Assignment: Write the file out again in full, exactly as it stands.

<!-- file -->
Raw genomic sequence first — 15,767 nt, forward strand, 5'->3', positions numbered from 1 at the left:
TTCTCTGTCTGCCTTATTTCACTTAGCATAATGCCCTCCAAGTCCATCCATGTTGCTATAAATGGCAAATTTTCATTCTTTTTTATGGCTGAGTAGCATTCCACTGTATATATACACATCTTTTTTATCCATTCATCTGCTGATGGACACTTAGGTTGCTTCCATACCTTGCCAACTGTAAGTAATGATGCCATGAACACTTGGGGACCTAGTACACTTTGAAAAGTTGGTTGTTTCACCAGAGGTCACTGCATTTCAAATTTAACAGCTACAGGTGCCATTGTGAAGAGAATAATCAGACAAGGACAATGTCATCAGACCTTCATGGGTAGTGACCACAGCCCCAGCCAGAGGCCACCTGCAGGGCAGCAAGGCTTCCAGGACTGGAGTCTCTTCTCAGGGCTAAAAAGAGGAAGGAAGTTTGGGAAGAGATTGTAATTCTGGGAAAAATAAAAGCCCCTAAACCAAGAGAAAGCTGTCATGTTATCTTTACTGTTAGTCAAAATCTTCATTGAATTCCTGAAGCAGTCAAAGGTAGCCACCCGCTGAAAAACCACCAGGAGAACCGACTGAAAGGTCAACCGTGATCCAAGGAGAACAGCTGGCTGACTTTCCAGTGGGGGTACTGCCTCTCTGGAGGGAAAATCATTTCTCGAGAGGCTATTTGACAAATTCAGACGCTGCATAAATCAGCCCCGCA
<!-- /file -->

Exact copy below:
Raw genomic sequence first — 15,767 nt, forward strand, 5'->3', positions numbered from 1 at the left:
TTCTCTGTCTGCCTTATTTCACTTAGCATAATGCCCTCCAAGTCCATCCATGTTGCTATAAATGGCAAATTTTCATTCTTTTTTATGGCTGAGTAGCATTCCACTGTATATATACACATCTTTTTTATCCATTCATCTGCTGATGGACACTTAGGTTGCTTCCATACCTTGCCAACTGTAAGTAATGATGCCATGAACACTTGGGGACCTAGTACACTTTGAAAAGTTGGTTGTTTCACCAGAGGTCACTGCATTTCAAATTTAACAGCTACAGGTGCCATTGTGAAGAGAATAATCAGACAAGGACAATGTCATCAGACCTTCATGGGTAGTGACCACAGCCCCAGCCAGAGGCCACCTGCAGGGCAGCAAGGCTTCCAGGACTGGAGTCTCTTCTCAGGGCTAAAAAGAGGAAGGAAGTTTGGGAAGAGATTGTAATTCTGGGAAAAATAAAAGCCCCTAAACCAAGAGAAAGCTGTCATGTTATCTTTACTGTTAGTCAAAATCTTCATTGAATTCCTGAAGCAGTCAAAGGTAGCCACCCGCTGAAAAACCACCAGGAGAACCGACTGAAAGGTCAACCGTGATCCAAGGAGAACAGCTGGCTGACTTTCCAGTGGGGGTACTGCCTCTCTGGAGGGAAAATCATTTCTCGAGAGGCTATTTGACAAATTCAGACGCTGCATAAATCAGCCCCGCA